Saturday, November 28, 2015

Of Family And Expectations

When I was still young and impressionable, I used to dream about the one perfect relationship that was meant for just me. My own parents had a good, solid marriage, and I just assumed that I would also be able to find the love of my life and raise a family together with this soulmate. That just didn't happen. I ended up divorced and alone with three very small children after a little over ten years of marriage.

I struggled with that for a very long time. It was difficult accepting I had failed--both for myself and my children. I hated knowing that I might not ever give my kids the home I had dreamed about with the white picket fence and two parents that loved them unconditionally. What tore me up even more is that my ex had already moved on. He could give my children something I considered more normal when they were with him and his new wife.

What I came to realize was that, even though I could not give my children what society considered "normal", I could still give them a good life. I managed to find myself a job that not only payed the bills, but allowed me to spend large quantities of time with my children. My kids had very full lives of school, church and activities, but we also spent time watching movies and enjoying each others' company. I could support them in the things they wanted to do but also help them hone in on their individual talents so their confidence and self esteem grew. Most of all, I loved them as much as another person could possibly love them. These things did not require two parents.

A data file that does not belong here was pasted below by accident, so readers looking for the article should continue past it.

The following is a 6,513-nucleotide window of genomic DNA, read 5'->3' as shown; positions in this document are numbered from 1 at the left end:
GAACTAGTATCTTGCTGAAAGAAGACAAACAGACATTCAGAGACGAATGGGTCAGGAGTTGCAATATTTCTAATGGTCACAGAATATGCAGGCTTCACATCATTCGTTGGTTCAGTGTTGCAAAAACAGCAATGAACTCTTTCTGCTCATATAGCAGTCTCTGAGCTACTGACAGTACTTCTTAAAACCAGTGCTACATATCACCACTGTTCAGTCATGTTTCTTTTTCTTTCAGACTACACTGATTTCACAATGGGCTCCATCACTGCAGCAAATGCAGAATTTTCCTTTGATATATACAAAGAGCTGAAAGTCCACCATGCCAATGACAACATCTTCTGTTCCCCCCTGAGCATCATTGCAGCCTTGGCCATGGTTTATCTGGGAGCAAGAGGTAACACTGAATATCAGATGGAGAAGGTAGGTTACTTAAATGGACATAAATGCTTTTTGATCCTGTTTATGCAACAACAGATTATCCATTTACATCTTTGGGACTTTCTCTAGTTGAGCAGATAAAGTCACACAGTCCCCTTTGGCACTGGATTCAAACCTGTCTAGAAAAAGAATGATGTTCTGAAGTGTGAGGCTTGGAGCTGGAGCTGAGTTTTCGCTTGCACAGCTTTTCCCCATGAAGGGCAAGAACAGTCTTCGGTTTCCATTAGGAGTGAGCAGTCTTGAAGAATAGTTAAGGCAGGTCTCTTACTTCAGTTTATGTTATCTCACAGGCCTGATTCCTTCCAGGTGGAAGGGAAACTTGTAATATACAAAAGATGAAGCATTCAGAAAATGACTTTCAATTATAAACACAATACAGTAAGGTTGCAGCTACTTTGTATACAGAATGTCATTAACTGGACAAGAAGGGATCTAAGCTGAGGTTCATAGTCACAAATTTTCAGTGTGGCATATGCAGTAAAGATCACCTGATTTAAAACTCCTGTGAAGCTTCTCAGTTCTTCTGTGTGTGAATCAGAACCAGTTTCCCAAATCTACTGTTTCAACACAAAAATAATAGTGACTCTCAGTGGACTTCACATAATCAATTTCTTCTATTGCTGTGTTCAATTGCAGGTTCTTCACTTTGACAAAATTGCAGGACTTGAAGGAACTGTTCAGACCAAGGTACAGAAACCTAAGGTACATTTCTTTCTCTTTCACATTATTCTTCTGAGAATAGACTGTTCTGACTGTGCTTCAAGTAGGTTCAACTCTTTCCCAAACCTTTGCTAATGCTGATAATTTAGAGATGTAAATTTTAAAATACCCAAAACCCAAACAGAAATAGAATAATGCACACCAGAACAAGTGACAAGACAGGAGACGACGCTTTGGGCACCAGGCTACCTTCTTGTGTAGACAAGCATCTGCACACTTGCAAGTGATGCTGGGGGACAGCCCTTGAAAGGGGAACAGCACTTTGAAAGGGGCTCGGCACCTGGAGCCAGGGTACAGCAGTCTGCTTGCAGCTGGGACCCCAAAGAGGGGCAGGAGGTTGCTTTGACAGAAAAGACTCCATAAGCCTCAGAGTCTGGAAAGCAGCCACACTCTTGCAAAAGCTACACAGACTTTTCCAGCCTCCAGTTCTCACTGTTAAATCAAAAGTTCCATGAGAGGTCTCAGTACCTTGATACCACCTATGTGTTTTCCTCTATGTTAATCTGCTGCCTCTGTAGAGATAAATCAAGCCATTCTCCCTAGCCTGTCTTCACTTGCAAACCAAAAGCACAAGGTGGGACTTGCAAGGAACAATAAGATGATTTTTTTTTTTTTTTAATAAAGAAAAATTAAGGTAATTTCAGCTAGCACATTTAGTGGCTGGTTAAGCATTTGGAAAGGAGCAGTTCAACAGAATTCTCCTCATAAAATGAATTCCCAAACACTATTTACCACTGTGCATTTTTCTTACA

I also learned a great deal about myself along the way. I had become very dependent on my ex-husband, so much so that my identity had transformed into being his wife and the mother of his children. It's taken me years to appreciate that was not a healthy state to be in. The struggle of being a single mom helped me learn that I am important and that I am more than what I provide for others. I have my own talents. I have my own goals. I have my own contributions to make to the world besides being a mom.

There really is no such thing as "normal" (except perhaps as a washer setting). What is appropriate for one life may be totally inappropriate for another. What is important to understand is that life is about learning and growth and that we each have our own personalized lesson plan.

Families come in many forms. Sometimes families are biological. Sometimes families find each other. Sometimes they consist of two parents and children. Sometimes it might be one parent (or parent figure). What is important is that we not compare ourselves with others because what they need to learn may not be anything like what you need to learn.

When it comes to family, drop your expectations and enjoy what you have. The journey will be much more amazing when you accept what comes and allow yourself to find happiness on that particular path.


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